Indiana Bus Driver Was High on Meth Before Deadly Crash

A bus driver in Bloomington, Indiana was high on methamphetamines when he slammed into the back of a minivan on July 22, 2017, authorities stated last week. Three people died and three were seriously hurt.

The 46-year-old male bus driver was arrested by the Indiana State Police after an arrest warrant was issued in Monroe County.

The prosecutor’s office stated that he was driving a passenger bus near Business 37 and Bayles Road just north of Bloomington, Indiana. It crashed into the back of a minivan that was stopped in a construction zone. 

A review of the bus GPS system revealed that the bus was going 65 MPH just before the wreck. He told the police that he had been distracted by ice on the floor of the bus. He looked down and kicked it away, he said. But he submitted a blood sample after the crash and it revealed that he was high on meth.

The bus driver in the deadly rear-end crash has been charged with  three counts of causing death while operating a vehicle with a schedule I or II controlled substance in the blood (level 4 felony); three counts of reckless homicide (level 5 felony); and two counts of causing serious bodily Injury when operating a vehicle with a schedule I or II substance in the body.

The bus was owned by Miller Transportation, which operates buses in Indiana, Kentucky, Ohio and Michigan. The company stated soon after the wreck that it had terminated the bus driver’s employment.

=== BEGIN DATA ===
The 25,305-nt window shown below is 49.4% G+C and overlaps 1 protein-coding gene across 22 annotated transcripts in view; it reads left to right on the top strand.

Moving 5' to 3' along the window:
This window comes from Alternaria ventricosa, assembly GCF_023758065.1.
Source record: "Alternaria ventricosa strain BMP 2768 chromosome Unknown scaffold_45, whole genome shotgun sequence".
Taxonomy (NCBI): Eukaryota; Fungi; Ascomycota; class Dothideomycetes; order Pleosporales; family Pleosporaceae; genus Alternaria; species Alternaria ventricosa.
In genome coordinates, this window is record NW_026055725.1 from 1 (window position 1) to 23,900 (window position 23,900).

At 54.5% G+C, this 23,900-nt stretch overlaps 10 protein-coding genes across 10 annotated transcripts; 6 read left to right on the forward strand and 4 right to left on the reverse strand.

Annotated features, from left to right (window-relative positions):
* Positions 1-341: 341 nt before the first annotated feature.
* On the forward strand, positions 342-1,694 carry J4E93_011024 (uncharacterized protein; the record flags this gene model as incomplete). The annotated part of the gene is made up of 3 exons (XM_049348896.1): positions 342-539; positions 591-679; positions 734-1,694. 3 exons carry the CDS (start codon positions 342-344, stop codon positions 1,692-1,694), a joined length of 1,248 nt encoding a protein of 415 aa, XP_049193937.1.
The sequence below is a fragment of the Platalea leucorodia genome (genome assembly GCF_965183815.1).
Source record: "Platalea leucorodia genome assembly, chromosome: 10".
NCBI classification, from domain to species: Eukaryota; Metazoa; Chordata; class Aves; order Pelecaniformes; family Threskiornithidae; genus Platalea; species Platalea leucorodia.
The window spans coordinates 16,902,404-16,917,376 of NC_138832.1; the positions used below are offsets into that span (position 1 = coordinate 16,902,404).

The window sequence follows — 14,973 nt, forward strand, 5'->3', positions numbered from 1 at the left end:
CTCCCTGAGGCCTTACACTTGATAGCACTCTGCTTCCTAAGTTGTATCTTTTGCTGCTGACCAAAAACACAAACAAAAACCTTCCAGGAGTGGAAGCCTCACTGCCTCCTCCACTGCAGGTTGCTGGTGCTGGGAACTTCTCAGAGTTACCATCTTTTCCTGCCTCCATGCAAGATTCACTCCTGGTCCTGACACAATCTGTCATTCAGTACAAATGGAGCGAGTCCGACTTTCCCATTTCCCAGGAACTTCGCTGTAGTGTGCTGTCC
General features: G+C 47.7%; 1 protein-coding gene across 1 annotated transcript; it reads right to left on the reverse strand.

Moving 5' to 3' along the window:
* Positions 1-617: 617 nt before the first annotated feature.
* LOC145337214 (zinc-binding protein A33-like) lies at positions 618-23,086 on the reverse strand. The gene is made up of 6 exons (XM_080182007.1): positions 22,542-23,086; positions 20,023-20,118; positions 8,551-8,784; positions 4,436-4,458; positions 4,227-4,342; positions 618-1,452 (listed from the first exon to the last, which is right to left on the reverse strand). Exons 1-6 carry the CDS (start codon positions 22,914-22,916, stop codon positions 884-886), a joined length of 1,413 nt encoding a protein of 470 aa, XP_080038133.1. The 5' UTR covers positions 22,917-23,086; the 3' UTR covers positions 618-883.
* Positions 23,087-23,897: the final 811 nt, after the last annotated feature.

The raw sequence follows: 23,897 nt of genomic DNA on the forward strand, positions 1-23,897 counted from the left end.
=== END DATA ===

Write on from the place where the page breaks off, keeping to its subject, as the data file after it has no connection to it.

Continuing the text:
Our View

Virtually everyone knows how dangerous drinking and driving is, but driving while high on drugs is equally dangerous. The NHTSA states that low doses of methamphetamine from 10-30 mg can have serious effects on various types of task performance. The biggest problem with driving when high on this drug is that it increases one’s likelihood to engage in dangerous behavior and take risks. The driver in this crash was reported to be speeding. This is consistent with a driver who is taking this drug.

Higher doses of meth tend to result in reduced focus, slowed reflexes, loss of balance, mental agitation, and inability to follow directions. In short, driving while high on this type of illegal drug is extremely dangerous.

Just as with drunk driving cases, if you are injured by the actions of a driver who was high on drugs, you can sue for personal injury or wrongful death if you lost a loved one.  

This may be the best course of action if you have suffered serious injuries, with the help of a Virginia or North Carolina personal injury attorney.